Broadspectrum's picture
Broadspectrum
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Financial Totalitarianism

Hi Thomas and All,

This article fits into the discussion.  I found it over on Carolyn Baker's web site,  http://carolynbaker.net/  where she has posted CM's "...Mortal Wound..." video.  Scroll down to see the article on financial totalitarianism

I say End the Fed.  Spend money into existence at 0% interest.

Broadspectrum

“How do I invest my money for it to survive financial, political and commercial collapse?” The short answer is: “Nohow. Money will not survive collapse; not yours, not anyone else’s.” But that answer is not acceptable, because accepting it would require a profound loss of faith—faith in money...  http://carolynbaker.net/2011/04/04/financial-totalitarianism-by-dmitry-o...

 

A1B2C3D4's picture
A1B2C3D4
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Posts: 24
Factors in Future Price of Silver

Certainly the whirling printing presses of the Federal Reserve here and those of other countries which are trying to keep up, that is, destroying their own currencies in order to prop up their export trade, is responsible at least in large part, for the rise in value of gold and silver. Gold and silver are real money which retain their purchasing power against an inflated paper currency whether that currency is redeemable or not.

There is an oft quoted story that in 1910 one could purchase a three piece suit for twenty dollars. A twenty in those days would be a gold certificate, that is one could redeem to paper for a twenty dollar gold piece, such as a St. Gaudens Double Eagle, thought to be by many the most beautiful coin in the world.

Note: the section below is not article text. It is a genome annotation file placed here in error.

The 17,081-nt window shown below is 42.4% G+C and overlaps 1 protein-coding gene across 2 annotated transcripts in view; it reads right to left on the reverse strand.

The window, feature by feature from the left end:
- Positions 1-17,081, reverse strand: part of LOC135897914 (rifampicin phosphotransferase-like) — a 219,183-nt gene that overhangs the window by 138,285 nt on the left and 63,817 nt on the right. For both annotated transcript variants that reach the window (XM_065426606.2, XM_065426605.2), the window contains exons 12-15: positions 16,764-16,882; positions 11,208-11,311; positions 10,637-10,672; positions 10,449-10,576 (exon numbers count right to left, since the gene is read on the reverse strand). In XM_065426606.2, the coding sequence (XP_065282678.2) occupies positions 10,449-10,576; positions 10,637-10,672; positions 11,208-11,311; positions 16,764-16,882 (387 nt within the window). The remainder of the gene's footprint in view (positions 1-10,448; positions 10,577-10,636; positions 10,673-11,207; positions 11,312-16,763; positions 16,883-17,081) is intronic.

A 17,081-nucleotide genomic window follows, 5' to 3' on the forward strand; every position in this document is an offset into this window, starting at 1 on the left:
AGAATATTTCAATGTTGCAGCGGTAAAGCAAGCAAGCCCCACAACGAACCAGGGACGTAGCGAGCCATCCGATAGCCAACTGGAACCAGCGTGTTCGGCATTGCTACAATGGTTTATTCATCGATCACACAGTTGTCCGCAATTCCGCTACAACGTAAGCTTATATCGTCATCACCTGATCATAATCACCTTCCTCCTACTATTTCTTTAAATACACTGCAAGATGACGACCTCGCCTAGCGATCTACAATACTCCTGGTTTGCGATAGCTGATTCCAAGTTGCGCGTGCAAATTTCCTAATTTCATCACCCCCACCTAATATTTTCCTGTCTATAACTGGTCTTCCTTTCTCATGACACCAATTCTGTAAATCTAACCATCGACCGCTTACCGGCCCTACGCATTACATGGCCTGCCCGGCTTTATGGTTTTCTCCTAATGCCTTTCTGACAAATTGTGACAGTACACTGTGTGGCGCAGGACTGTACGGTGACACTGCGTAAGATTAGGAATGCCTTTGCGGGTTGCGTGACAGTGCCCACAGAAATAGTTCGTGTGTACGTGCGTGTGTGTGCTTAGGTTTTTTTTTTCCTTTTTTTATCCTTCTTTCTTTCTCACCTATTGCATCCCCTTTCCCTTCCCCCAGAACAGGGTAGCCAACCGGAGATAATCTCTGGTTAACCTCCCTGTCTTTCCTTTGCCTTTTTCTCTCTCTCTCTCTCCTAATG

The creation of the Federal Reserve System in 1913 was the result of a stealthy move by the banking cartel.  You must read G. Edward Griffin's The Creature From Jekyll Island for a detailed presentation of this act of power lust, as J.P. Morgan arranged for a secret meeting at his hunting lodge off the coast of Georgia in 1910, not to hunt ducks rather to write what became the Federal Reserve Act.

Since the Fed was created it expanded the currency reducing the purchasing power of the dollar by over 95%. Nowadays a three piece suit could easily cost as much as $1500. Notice that is the value of a coin of the barbarous relic.

But in the case of silver its rise in value is not dependent entirely on the printing presses. We do not yet know the true free market value of silver because we have not had a free market in silver. Its value has been artificially held down for decades by manipulation in the form of sales of  "naked" short silver futures contracts. In this regard read Ted Butler's articles archived at Investment Rarities (www.investmentrarities.com). A link on the home page is entitled: The Biggest Factor in the Future Price of Silver.

Recent attempts to have the Commodity Futures Trading Commission under Gary Gensler set position limits have not yet materialized and J.P. Morgan continues to sell silver contracts representing a holding exceeding all the silver mined in a year.

Industrial demand for silver has been and will continue to grow and there is evidence of silver shortages which will cause the price to continue to rise toward its free market value. Not that an end to Fed's QE2  will not cause a ripple but there are other factors in the silver price in my opinion.